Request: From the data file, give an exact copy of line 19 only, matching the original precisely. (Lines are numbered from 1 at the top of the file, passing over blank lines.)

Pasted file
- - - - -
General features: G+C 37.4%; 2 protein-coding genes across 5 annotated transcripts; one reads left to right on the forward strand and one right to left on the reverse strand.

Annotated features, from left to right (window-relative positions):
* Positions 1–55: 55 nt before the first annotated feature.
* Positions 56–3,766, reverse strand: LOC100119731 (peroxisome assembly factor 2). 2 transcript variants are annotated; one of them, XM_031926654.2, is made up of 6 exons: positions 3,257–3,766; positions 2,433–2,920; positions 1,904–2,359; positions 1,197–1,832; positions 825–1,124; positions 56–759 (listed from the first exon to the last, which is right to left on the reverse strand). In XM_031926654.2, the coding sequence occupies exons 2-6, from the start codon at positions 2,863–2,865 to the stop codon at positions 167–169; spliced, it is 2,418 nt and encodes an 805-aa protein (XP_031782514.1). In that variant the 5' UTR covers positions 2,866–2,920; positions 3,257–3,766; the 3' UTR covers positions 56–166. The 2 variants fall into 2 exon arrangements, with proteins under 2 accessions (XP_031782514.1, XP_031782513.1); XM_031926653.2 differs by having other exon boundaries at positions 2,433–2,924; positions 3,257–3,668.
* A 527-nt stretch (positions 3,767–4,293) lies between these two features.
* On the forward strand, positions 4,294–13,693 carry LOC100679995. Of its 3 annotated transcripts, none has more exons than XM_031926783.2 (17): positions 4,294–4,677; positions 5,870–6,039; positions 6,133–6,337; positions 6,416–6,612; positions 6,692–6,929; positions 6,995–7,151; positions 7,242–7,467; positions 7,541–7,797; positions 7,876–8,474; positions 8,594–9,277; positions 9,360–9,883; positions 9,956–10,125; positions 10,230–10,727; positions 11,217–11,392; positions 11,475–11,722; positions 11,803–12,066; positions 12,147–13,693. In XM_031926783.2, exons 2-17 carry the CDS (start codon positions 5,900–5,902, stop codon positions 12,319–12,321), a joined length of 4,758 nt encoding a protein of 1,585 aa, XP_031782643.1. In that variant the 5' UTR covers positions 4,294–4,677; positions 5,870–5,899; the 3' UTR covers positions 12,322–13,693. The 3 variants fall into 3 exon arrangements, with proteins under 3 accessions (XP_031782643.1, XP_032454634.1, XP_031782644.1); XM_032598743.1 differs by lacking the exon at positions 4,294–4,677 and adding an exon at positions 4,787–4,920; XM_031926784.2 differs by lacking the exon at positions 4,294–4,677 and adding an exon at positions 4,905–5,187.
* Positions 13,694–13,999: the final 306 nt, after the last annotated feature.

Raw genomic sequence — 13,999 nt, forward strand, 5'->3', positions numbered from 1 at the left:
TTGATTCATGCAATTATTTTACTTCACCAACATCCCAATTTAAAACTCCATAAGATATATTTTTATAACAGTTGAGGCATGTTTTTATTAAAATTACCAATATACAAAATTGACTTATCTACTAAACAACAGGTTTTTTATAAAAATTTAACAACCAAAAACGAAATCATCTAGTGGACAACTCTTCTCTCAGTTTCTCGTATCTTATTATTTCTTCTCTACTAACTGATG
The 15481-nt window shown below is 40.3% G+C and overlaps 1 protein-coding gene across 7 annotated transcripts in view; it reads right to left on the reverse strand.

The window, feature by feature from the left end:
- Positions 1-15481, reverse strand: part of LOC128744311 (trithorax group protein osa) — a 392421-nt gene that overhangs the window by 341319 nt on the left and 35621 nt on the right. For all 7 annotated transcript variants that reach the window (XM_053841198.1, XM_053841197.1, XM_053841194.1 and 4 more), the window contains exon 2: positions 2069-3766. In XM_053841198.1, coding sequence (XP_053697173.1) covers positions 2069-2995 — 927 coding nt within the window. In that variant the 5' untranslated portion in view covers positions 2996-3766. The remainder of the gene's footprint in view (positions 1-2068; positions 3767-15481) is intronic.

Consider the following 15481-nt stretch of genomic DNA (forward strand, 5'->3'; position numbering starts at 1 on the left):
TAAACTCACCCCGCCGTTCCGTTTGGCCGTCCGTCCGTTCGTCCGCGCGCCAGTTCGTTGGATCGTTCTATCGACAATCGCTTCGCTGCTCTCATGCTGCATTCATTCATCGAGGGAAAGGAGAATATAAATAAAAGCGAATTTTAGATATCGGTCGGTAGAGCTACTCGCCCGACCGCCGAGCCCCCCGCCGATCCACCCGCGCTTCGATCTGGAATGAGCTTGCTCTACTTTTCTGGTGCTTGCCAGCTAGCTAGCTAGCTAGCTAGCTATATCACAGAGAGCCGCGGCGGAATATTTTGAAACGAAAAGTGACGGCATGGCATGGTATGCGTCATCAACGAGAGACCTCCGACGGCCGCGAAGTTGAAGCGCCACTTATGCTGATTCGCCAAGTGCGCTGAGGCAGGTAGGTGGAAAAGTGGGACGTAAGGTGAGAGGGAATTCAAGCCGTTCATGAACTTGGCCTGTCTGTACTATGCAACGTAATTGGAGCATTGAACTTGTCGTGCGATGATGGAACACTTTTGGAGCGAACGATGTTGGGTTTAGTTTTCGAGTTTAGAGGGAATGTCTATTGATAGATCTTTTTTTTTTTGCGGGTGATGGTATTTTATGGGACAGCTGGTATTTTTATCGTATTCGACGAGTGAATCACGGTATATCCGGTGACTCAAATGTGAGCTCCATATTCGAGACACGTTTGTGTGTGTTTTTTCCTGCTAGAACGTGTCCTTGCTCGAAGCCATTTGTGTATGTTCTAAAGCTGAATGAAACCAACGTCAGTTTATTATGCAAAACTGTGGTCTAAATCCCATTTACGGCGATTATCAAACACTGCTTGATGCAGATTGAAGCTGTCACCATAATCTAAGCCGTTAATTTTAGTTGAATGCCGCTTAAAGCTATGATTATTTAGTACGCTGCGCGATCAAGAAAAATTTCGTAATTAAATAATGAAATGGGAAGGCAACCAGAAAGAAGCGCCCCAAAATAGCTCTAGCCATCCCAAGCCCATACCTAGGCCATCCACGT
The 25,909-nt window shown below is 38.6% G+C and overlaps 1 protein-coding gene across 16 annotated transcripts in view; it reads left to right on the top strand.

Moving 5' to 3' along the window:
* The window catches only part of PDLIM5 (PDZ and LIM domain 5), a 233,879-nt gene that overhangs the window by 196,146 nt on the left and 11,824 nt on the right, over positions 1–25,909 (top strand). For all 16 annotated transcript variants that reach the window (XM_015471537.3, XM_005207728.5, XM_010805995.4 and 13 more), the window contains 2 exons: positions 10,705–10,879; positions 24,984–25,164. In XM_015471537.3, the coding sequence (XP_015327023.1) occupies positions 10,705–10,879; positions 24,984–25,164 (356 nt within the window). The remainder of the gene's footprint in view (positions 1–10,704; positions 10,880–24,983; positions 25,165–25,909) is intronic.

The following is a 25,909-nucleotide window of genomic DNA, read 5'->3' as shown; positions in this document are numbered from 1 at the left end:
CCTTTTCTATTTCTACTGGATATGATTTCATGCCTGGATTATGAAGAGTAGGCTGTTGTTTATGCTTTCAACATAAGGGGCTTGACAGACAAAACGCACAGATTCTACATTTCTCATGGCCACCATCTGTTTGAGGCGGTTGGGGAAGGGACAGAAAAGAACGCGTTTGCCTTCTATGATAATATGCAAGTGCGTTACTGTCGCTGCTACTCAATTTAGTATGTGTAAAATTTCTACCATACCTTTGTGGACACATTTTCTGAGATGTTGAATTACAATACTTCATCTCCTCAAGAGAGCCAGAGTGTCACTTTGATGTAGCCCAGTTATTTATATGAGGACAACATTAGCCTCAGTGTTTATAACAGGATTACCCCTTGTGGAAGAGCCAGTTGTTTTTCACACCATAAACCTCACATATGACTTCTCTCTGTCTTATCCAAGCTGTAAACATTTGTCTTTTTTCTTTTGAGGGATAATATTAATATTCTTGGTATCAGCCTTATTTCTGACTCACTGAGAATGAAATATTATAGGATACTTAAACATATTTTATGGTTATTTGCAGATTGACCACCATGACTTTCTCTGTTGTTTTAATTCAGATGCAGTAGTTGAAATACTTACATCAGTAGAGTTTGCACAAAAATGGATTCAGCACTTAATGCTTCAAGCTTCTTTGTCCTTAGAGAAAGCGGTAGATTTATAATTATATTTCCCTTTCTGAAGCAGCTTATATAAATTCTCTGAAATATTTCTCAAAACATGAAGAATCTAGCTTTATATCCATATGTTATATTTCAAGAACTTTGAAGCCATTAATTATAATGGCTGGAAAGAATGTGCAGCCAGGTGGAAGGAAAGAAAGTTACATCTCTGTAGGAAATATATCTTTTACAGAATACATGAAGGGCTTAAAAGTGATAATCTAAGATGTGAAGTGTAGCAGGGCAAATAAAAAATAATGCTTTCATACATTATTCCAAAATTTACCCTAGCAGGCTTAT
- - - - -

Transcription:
CCTTTTCTATTTCTACTGGATATGATTTCATGCCTGGATTATGAAGAGTAGGCTGTTGTTTATGCTTTCAACATAAGGGGCTTGACAGACAAAACGCACAGATTCTACATTTCTCATGGCCACCATCTGTTTGAGGCGGTTGGGGAAGGGACAGAAAAGAACGCGTTTGCCTTCTATGATAATATGCAAGTGCGTTACTGTCGCTGCTACTCAATTTAGTATGTGTAAAATTTCTACCATACCTTTGTGGACACATTTTCTGAGATGTTGAATTACAATACTTCATCTCCTCAAGAGAGCCAGAGTGTCACTTTGATGTAGCCCAGTTATTTATATGAGGACAACATTAGCCTCAGTGTTTATAACAGGATTACCCCTTGTGGAAGAGCCAGTTGTTTTTCACACCATAAACCTCACATATGACTTCTCTCTGTCTTATCCAAGCTGTAAACATTTGTCTTTTTTCTTTTGAGGGATAATATTAATATTCTTGGTATCAGCCTTATTTCTGACTCACTGAGAATGAAATATTATAGGATACTTAAACATATTTTATGGTTATTTGCAGATTGACCACCATGACTTTCTCTGTTGTTTTAATTCAGATGCAGTAGTTGAAATACTTACATCAGTAGAGTTTGCACAAAAATGGATTCAGCACTTAATGCTTCAAGCTTCTTTGTCCTTAGAGAAAGCGGTAGATTTATAATTATATTTCCCTTTCTGAAGCAGCTTATATAAATTCTCTGAAATATTTCTCAAAACATGAAGAATCTAGCTTTATATCCATATGTTATATTTCAAGAACTTTGAAGCCATTAATTATAATGGCTGGAAAGAATGTGCAGCCAGGTGGAAGGAAAGAAAGTTACATCTCTGTAGGAAATATATCTTTTACAGAATACATGAAGGGCTTAAAAGTGATAATCTAAGATGTGAAGTGTAGCAGGGCAAATAAAAAATAATGCTTTCATACATTATTCCAAAATTTACCCTAGCAGGCTTAT